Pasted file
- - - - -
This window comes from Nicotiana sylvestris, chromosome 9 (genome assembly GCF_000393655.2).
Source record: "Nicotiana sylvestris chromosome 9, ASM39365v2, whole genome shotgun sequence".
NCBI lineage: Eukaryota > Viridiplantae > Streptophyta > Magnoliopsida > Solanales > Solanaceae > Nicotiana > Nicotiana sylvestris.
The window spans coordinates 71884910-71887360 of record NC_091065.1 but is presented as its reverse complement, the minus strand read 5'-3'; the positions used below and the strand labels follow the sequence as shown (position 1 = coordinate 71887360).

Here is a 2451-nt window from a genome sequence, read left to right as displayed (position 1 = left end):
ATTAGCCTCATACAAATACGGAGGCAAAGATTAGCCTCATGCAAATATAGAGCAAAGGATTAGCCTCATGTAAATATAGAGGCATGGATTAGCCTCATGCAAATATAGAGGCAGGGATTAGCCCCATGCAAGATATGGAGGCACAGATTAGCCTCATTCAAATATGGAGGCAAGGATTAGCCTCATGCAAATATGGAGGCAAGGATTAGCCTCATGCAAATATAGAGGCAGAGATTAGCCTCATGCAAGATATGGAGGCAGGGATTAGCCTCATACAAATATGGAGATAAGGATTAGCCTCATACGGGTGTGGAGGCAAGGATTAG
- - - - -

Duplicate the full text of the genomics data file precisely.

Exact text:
This window comes from Nicotiana sylvestris, chromosome 9 (genome assembly GCF_000393655.2).
Source record: "Nicotiana sylvestris chromosome 9, ASM39365v2, whole genome shotgun sequence".
NCBI lineage: Eukaryota > Viridiplantae > Streptophyta > Magnoliopsida > Solanales > Solanaceae > Nicotiana > Nicotiana sylvestris.
The window spans coordinates 71884910-71887360 of record NC_091065.1 but is presented as its reverse complement, the minus strand read 5'-3'; the positions used below and the strand labels follow the sequence as shown (position 1 = coordinate 71887360).

Here is a 2451-nt window from a genome sequence, read left to right as displayed (position 1 = left end):
ATTAGCCTCATACAAATACGGAGGCAAAGATTAGCCTCATGCAAATATAGAGCAAAGGATTAGCCTCATGTAAATATAGAGGCATGGATTAGCCTCATGCAAATATAGAGGCAGGGATTAGCCCCATGCAAGATATGGAGGCACAGATTAGCCTCATTCAAATATGGAGGCAAGGATTAGCCTCATGCAAATATGGAGGCAAGGATTAGCCTCATGCAAATATAGAGGCAGAGATTAGCCTCATGCAAGATATGGAGGCAGGGATTAGCCTCATACAAATATGGAGATAAGGATTAGCCTCATACGGGTGTGGAGGCAAGGATTAG